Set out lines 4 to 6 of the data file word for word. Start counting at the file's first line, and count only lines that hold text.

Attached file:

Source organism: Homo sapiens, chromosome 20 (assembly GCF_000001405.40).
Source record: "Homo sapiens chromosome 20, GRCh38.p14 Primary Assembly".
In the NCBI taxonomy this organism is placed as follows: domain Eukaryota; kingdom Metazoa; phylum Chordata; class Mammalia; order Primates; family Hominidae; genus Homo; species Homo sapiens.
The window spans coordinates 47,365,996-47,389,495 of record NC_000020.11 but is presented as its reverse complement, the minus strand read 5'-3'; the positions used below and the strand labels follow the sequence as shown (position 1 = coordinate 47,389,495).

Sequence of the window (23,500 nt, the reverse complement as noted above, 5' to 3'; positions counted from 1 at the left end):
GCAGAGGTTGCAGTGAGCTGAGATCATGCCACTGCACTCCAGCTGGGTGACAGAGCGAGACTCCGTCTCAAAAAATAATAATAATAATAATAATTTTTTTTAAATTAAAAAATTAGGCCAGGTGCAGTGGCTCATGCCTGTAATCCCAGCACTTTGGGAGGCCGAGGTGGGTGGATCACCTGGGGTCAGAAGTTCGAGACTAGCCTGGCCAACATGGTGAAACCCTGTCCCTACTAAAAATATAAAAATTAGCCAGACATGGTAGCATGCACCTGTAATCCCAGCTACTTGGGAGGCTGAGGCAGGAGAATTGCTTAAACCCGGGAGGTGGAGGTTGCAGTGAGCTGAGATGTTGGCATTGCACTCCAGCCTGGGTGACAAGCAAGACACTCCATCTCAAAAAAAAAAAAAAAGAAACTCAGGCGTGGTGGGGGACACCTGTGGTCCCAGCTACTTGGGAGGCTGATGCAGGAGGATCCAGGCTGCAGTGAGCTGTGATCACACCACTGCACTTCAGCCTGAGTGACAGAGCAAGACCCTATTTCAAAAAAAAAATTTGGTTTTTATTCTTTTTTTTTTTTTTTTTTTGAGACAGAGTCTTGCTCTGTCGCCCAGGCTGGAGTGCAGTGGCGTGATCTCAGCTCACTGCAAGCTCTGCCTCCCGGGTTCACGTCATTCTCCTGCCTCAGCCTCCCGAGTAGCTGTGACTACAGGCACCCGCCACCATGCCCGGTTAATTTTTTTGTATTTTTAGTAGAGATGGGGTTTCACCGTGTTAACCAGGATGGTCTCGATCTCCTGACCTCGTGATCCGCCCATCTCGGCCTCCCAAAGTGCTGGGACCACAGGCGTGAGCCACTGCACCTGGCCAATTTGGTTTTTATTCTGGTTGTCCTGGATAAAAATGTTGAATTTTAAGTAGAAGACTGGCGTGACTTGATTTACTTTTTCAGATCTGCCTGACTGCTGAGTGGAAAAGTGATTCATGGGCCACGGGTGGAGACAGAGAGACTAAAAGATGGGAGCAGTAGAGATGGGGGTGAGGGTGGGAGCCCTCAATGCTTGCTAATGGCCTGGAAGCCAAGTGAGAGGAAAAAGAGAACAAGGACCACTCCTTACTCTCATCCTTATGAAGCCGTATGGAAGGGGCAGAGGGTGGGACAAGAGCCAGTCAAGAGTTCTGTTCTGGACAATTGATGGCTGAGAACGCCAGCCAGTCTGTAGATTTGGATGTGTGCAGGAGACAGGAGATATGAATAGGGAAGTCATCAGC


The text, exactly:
The window spans coordinates 47,365,996-47,389,495 of record NC_000020.11 but is presented as its reverse complement, the minus strand read 5'-3'; the positions used below and the strand labels follow the sequence as shown (position 1 = coordinate 47,389,495).

Sequence of the window (23,500 nt, the reverse complement as noted above, 5' to 3'; positions counted from 1 at the left end):
GCAGAGGTTGCAGTGAGCTGAGATCATGCCACTGCACTCCAGCTGGGTGACAGAGCGAGACTCCGTCTCAAAAAATAATAATAATAATAATAATTTTTTTTAAATTAAAAAATTAGGCCAGGTGCAGTGGCTCATGCCTGTAATCCCAGCACTTTGGGAGGCCGAGGTGGGTGGATCACCTGGGGTCAGAAGTTCGAGACTAGCCTGGCCAACATGGTGAAACCCTGTCCCTACTAAAAATATAAAAATTAGCCAGACATGGTAGCATGCACCTGTAATCCCAGCTACTTGGGAGGCTGAGGCAGGAGAATTGCTTAAACCCGGGAGGTGGAGGTTGCAGTGAGCTGAGATGTTGGCATTGCACTCCAGCCTGGGTGACAAGCAAGACACTCCATCTCAAAAAAAAAAAAAAAGAAACTCAGGCGTGGTGGGGGACACCTGTGGTCCCAGCTACTTGGGAGGCTGATGCAGGAGGATCCAGGCTGCAGTGAGCTGTGATCACACCACTGCACTTCAGCCTGAGTGACAGAGCAAGACCCTATTTCAAAAAAAAAATTTGGTTTTTATTCTTTTTTTTTTTTTTTTTTTGAGACAGAGTCTTGCTCTGTCGCCCAGGCTGGAGTGCAGTGGCGTGATCTCAGCTCACTGCAAGCTCTGCCTCCCGGGTTCACGTCATTCTCCTGCCTCAGCCTCCCGAGTAGCTGTGACTACAGGCACCCGCCACCATGCCCGGTTAATTTTTTTGTATTTTTAGTAGAGATGGGGTTTCACCGTGTTAACCAGGATGGTCTCGATCTCCTGACCTCGTGATCCGCCCATCTCGGCCTCCCAAAGTGCTGGGACCACAGGCGTGAGCCACTGCACCTGGCCAATTTGGTTTTTATTCTGGTTGTCCTGGATAAAAATGTTGAATTTTAAGTAGAAGACTGGCGTGACTTGATTTACTTTTTCAGATCTGCCTGACTGCTGAGTGGAAAAGTGATTCATGGGCCACGGGTGGAGACAGAGAGACTAAAAGATGGGAGCAGTAGAGATGGGGGTGAGGGTGGGAGCCCTCAATGCTTGCTAATGGCCTGGAAGCCAAGTGAGAGGAAAAAGAGAACAAGGACCACTCCTTACTCTCATCCTTATGAAGCCGTATGGAAGGGGCAGAGGGTGGGACAAGAGCCAGTCAAGAGTTCTGTTCTGGACAATTGATGGCTGAGAACGCCAGCCAGTCTGTAGATTTGGATGTGTGCAGGAGACAGGAGATATGAATAGGGAAGTCATCAGC